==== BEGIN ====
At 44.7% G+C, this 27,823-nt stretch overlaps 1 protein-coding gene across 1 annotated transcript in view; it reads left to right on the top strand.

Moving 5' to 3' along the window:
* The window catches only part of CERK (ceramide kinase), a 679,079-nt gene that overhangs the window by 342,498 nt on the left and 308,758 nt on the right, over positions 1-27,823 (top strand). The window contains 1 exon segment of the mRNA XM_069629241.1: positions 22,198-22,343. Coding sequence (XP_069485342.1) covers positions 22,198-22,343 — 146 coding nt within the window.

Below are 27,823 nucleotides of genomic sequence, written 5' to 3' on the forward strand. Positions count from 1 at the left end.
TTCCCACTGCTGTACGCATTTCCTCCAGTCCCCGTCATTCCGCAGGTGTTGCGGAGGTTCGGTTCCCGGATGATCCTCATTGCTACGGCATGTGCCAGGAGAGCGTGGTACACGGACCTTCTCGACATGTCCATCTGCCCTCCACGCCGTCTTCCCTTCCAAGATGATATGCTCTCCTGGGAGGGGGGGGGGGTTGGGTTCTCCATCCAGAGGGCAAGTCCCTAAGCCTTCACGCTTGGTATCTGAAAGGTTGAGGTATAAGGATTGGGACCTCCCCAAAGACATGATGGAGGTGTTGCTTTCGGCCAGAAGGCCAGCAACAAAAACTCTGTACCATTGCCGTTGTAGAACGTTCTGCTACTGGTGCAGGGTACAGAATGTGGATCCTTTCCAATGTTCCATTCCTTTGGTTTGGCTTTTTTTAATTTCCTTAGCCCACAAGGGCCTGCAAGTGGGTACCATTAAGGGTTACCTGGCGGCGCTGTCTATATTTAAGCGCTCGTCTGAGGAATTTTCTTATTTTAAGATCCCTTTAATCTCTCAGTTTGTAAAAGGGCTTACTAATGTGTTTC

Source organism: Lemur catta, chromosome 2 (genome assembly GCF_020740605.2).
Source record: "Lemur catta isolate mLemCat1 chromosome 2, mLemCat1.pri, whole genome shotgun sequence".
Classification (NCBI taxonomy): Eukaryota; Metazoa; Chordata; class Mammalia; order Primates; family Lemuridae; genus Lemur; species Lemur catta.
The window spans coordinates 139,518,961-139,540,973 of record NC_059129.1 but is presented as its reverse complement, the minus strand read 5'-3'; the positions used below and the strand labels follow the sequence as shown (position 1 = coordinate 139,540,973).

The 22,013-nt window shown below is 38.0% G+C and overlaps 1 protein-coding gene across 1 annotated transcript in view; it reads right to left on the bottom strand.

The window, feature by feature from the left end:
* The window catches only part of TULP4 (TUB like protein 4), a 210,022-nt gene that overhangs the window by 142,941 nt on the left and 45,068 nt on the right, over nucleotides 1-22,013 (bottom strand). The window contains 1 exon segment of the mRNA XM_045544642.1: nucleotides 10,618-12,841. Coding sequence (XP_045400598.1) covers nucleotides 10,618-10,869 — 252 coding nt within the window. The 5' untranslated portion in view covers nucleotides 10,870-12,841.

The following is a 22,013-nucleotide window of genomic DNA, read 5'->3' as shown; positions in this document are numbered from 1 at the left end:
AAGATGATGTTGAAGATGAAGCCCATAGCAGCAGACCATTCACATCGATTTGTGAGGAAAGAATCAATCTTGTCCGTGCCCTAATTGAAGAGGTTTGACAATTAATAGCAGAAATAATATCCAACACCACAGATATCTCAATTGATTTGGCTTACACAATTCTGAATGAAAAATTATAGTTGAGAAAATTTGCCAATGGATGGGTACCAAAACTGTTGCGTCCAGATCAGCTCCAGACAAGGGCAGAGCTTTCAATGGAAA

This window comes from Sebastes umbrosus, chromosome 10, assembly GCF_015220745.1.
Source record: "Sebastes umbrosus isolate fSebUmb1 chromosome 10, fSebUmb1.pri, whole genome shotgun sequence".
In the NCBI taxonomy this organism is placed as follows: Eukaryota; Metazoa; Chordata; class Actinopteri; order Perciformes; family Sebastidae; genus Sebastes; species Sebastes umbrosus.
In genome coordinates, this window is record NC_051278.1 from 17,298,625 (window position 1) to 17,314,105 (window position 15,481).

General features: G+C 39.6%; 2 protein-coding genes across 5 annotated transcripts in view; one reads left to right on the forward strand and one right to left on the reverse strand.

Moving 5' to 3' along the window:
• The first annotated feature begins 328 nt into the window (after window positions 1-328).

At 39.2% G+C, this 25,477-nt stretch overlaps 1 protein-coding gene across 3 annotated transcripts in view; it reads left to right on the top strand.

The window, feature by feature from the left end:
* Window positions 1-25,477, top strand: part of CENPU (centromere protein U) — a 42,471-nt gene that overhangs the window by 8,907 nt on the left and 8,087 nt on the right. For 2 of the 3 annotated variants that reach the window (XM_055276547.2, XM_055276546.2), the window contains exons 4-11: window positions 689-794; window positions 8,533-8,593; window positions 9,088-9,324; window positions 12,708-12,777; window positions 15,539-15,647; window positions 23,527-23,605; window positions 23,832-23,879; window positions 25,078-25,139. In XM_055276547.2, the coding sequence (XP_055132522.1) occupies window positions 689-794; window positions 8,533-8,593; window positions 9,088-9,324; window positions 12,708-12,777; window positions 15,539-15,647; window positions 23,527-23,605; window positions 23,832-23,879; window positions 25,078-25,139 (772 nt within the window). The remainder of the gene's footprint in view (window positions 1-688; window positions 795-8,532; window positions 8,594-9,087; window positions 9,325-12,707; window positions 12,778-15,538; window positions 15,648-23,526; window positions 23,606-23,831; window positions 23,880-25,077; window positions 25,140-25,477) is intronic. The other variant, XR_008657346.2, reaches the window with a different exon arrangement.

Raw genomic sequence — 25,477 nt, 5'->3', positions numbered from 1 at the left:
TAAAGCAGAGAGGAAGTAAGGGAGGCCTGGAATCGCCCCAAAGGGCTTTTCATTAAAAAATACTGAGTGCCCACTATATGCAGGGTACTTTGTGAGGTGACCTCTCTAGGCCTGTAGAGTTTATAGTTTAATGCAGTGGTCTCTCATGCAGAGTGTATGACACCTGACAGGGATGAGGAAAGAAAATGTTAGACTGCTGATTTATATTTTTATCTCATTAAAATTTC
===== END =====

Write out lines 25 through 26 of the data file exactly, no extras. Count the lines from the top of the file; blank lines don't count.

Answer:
Raw genomic sequence — 25,477 nt, 5'->3', positions numbered from 1 at the left:
TAAAGCAGAGAGGAAGTAAGGGAGGCCTGGAATCGCCCCAAAGGGCTTTTCATTAAAAAATACTGAGTGCCCACTATATGCAGGGTACTTTGTGAGGTGACCTCTCTAGGCCTGTAGAGTTTATAGTTTAATGCAGTGGTCTCTCATGCAGAGTGTATGACACCTGACAGGGATGAGGAAAGAAAATGTTAGACTGCTGATTTATATTTTTATCTCATTAAAATTTC